hind-the-scenes jobs as office work- pre-retirement or retired women— And they are. For the first time in his- mark-up. With those profits, she moved
ers, receptionists and part-time book- many of whom look forward to lei- tory, women make up more than half of her family into a storefront, from which
keepers. They cleaned offices and sure, rest and time to devote to other she sells vegetables and sugar, again
the workforce. While men’s earning
homes and were cashiers. If they were important pursuits—there are women upping her earnings. Ahimbisibwe’s
power has remained flat over the last
college graduates, they usually held who love or had loved their work, and daughter is in private school, which
several decades, women’s earning
low-paying jobs as teachers, librarians who are uncertain about their post-
power has grown exponentially. In fact, means she has a chance to escaping the
and nurses. retirement identity. They defy the ste-
today nearly a quarter of wives out- cycle of African poverty.
When it came to work, 1960s women reotype that a woman can always re-
earn their husbands. This is only one such story from my
were compliant. In her book Collins turn to a traditional domestic role for
her life satisfaction. If living life ex- book, Influence: How Women’s Soar-
writes, “When Nora Ephron graduated Super Spenders ing Economic Power is Transforming
from college and applied for a job at clusively in this role was insufficient
for many women 30 and 40 years ago, And women are taking that earning Our World for the Better. Many more
Newsweek she was told, “‘Women stories abound of women who have
it’s unlikely that a full-time return to it power and spending it in the market-
don’t become writers here.’” Accord- used their influence to change the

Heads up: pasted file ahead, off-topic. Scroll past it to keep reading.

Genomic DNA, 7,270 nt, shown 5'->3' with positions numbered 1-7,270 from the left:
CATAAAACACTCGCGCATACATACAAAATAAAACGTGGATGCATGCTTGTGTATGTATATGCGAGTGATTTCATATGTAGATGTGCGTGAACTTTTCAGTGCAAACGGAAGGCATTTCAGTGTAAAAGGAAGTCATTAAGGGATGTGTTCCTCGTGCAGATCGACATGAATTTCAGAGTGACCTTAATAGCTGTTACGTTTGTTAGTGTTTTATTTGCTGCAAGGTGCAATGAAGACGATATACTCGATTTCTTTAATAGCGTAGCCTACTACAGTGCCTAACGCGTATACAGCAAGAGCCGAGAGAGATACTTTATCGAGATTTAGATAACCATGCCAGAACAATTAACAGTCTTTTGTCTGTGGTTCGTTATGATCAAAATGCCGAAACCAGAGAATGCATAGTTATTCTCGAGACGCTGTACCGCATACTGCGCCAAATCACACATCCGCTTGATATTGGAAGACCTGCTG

would be fulfilling. place. In fact, women represent a
ing to Collins, Ephron recalled that it
whopping 83% of consumer purchases, world. Imagine what could happen if
never would have occurred to her to be Of Downturn, Demography including 90% of food purchases, 80% all women wielded their influence to
outraged or object to such treatment. and a Bright Future
of healthcare spending, 93% of over- make the world a better place? v
Women: Fifty Years On Today’s uncertain economy points the-counter pharmaceuticals, 55% of Maddy Dychtwald is author of Influ-
Things have changed considerably toward looming anticipated shortages consumer electronics, 53% of stock ence: How Women’s Soaring Econom-
in the last 50-odd years: today, half of of retirement income. For many women market investments and 62% of new ic Power will Transform Our World for
medical and law school students are and men—exploring a new identity car purchases. They’re the primary the Better (New York: Hyperion Voice,
women. They dominate pharmacy and in retirement may be an unaffordable market for just about everything. 2010), cofounder of AgeWave and an
veterinary medicine. They represent luxury. The Center for Retirement With increasing speed, women are expert in the changing demographic
40% of dental school graduates. And l continued on page 13 l unleashing their influence to reshape trends of the marketplace.
8 Aging Today March–April 2011

Ageism and the Mature Jobseeker

Some programs have been launched ease by the sight of another older face, wouldn’t be working now. Or I would
By Rebecca Klein-Collins
by postsecondary education institu- many of the grantees have older staff. probably have another data-entry job,”
and Phyllis Snyder
tions, nonprofit organizations or pub- One of the biggest lessons from these she says. Not only does her new job
lic sector agencies. Since 2008, the programs is that they can transform pay much more, Michelle says it is “a
When Michelle, a 63-year-old work-
U.S. Department of Labor and The lives. After her training, Michelle began much more interesting job. I couldn’t
er from Washington was recently laid